Hawaiian Monk Seal is one of the two monk seal species to ever exist in the world. These seals are also called in their Hawaiian name Ilio-holo-i-ka-uaua which means a dog that runs in rough water. They weigh around 400 to 600 pounds and live for over 30 years. With a population of 1,400 seals, the Hawaiian Monk Seal has been listed as one of the most critically endangered mammals in the world since 1976. High infant mortality, insufficient food, shark attacks, and stress from human encroachment are just some of the threats to them, which is the reason why humans must keep a distance of at least 50 feet when encountering this creature.

Crested Honeycreeper


Crested Honeycreeper or more locally known as akohekohe, is the largest bird of their kind. These native Hawaiian birds have primarily dark black plumage, and their orange and silver accents make them more majestic. This specific type of Honeycreeper feeds on the Ohia tree, some other flowering plants, fruits, and insects. Akohekohe birds are inhabitants of rainforests, particularly on the eastern side of Maui Island. Biologists have noted that the population of Crested Honeycreepers has drastically dropped in the last few decades, leaving only an estimated 3,800 birds. Their small number in population got them enlisted as one of the endangered species.

Nene Goose


Nene goose or the Hawaiian Goose is considered the world’s rarest goose. Mainly, the Nenes inhabit shrubs and grasslands. But when they breed and nest, they can be found in the slopes of volcanoes and some lowland areas.

Among all the native animals found in Hawaii, the Nene goose has experienced the closest erasure in the world. During 1918, the Nenes has almost gone extinct, with only 30 individuals left. Fortunately, they became the Hawaiian State Bird in 1957, which gave them stricter and greater protection. However, due to constant threats such as non-native predators, habitat destruction, and vehicle collisions, the Nene goose remains one of the endangered animals of Hawaii.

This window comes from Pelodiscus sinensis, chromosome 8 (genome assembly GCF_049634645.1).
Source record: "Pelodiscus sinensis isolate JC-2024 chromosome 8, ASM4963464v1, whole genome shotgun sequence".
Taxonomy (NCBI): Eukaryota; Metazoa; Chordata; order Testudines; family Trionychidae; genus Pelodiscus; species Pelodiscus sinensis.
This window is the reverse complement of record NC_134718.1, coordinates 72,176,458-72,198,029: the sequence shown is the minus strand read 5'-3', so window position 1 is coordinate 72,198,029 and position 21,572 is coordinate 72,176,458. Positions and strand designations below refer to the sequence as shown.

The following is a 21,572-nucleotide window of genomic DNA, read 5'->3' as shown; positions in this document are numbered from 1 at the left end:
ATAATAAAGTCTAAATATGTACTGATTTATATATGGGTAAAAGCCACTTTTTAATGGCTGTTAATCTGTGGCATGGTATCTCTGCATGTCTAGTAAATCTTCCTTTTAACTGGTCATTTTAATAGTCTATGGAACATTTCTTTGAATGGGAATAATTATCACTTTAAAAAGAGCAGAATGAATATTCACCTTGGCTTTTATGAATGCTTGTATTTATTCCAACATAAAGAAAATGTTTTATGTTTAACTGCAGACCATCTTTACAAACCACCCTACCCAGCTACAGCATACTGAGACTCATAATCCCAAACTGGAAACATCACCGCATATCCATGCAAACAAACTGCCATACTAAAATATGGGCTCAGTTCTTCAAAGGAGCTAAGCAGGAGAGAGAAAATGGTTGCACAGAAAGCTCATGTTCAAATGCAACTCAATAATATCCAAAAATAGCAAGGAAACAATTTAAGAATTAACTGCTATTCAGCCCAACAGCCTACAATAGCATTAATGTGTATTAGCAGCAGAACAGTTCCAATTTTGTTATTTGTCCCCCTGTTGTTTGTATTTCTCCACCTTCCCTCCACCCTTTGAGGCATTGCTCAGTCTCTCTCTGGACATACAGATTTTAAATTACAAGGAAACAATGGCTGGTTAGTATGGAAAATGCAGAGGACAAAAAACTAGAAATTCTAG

Oahu Tree Snail

a close up of a fire hydrant sitting on the branch of a tree

Oahu Tree Snails are about 3-4 inches in length. They can be mostly seen inhabiting the native forests on the highest ridges of Ko‘olau and Wai‘anae ranges. They are known to be nocturnal and graze on the fungus that grows on the leaves of native plants. During the daytime, they seal themselves on leaves or tree trunks.

Oahu Tree Snails were once abundant, and they are typically mentioned in Hawaiian folklore and songs. And because of the diversity of their colors, their shells were used for lei and other ornaments. However, threats such as destruction of native forests, predators such as rats, alien snails, and chameleons, invasive vegetation, and human encroachment are the reason why their population has consistently declined.

Just like the rest of all living things, these animals also deserve a safe place to live. And if no one dares to stand up, protect, and make a change for them, seeing these species in person could become impossible.

If you plan to visit Hawaii and see these wonderful creatures in person, you must remember to never touch or antagonize them. And to help you with the dos and don’ts when you see any of these animals, all you have to do is find a trustworthy and legit Hawaiian tour operator like Go Hawaii Tours. We carry the Aloha philosophy with us every day, and it is in our value to deliver a memorable experience you will never forget.

To know more about our tours and services, you can visit our website at